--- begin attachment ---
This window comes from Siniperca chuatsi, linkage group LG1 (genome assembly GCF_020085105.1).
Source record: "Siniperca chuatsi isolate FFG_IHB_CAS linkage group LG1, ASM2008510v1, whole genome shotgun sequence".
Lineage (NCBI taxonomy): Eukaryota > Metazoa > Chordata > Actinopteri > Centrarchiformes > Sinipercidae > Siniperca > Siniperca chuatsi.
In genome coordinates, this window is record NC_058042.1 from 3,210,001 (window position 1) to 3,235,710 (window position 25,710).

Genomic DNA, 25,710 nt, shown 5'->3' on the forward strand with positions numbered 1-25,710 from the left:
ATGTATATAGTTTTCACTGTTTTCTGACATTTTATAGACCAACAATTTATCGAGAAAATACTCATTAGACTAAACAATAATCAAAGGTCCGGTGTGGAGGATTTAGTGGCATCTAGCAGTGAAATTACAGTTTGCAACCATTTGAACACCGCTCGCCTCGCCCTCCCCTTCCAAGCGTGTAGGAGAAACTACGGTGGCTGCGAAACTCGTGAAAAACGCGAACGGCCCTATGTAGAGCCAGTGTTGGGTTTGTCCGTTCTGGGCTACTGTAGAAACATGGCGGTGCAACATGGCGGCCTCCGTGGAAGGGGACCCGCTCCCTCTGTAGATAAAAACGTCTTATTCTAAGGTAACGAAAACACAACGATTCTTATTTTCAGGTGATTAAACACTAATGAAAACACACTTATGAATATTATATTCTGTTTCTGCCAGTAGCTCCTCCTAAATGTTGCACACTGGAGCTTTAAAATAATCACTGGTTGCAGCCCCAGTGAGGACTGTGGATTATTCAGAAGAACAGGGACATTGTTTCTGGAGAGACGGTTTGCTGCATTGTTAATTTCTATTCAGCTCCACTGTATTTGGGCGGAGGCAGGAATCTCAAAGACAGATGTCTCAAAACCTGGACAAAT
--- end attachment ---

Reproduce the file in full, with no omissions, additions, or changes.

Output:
This window comes from Siniperca chuatsi, linkage group LG1 (genome assembly GCF_020085105.1).
Source record: "Siniperca chuatsi isolate FFG_IHB_CAS linkage group LG1, ASM2008510v1, whole genome shotgun sequence".
Lineage (NCBI taxonomy): Eukaryota > Metazoa > Chordata > Actinopteri > Centrarchiformes > Sinipercidae > Siniperca > Siniperca chuatsi.
In genome coordinates, this window is record NC_058042.1 from 3,210,001 (window position 1) to 3,235,710 (window position 25,710).

Genomic DNA, 25,710 nt, shown 5'->3' on the forward strand with positions numbered 1-25,710 from the left:
ATGTATATAGTTTTCACTGTTTTCTGACATTTTATAGACCAACAATTTATCGAGAAAATACTCATTAGACTAAACAATAATCAAAGGTCCGGTGTGGAGGATTTAGTGGCATCTAGCAGTGAAATTACAGTTTGCAACCATTTGAACACCGCTCGCCTCGCCCTCCCCTTCCAAGCGTGTAGGAGAAACTACGGTGGCTGCGAAACTCGTGAAAAACGCGAACGGCCCTATGTAGAGCCAGTGTTGGGTTTGTCCGTTCTGGGCTACTGTAGAAACATGGCGGTGCAACATGGCGGCCTCCGTGGAAGGGGACCCGCTCCCTCTGTAGATAAAAACGTCTTATTCTAAGGTAACGAAAACACAACGATTCTTATTTTCAGGTGATTAAACACTAATGAAAACACACTTATGAATATTATATTCTGTTTCTGCCAGTAGCTCCTCCTAAATGTTGCACACTGGAGCTTTAAAATAATCACTGGTTGCAGCCCCAGTGAGGACTGTGGATTATTCAGAAGAACAGGGACATTGTTTCTGGAGAGACGGTTTGCTGCATTGTTAATTTCTATTCAGCTCCACTGTATTTGGGCGGAGGCAGGAATCTCAAAGACAGATGTCTCAAAACCTGGACAAAT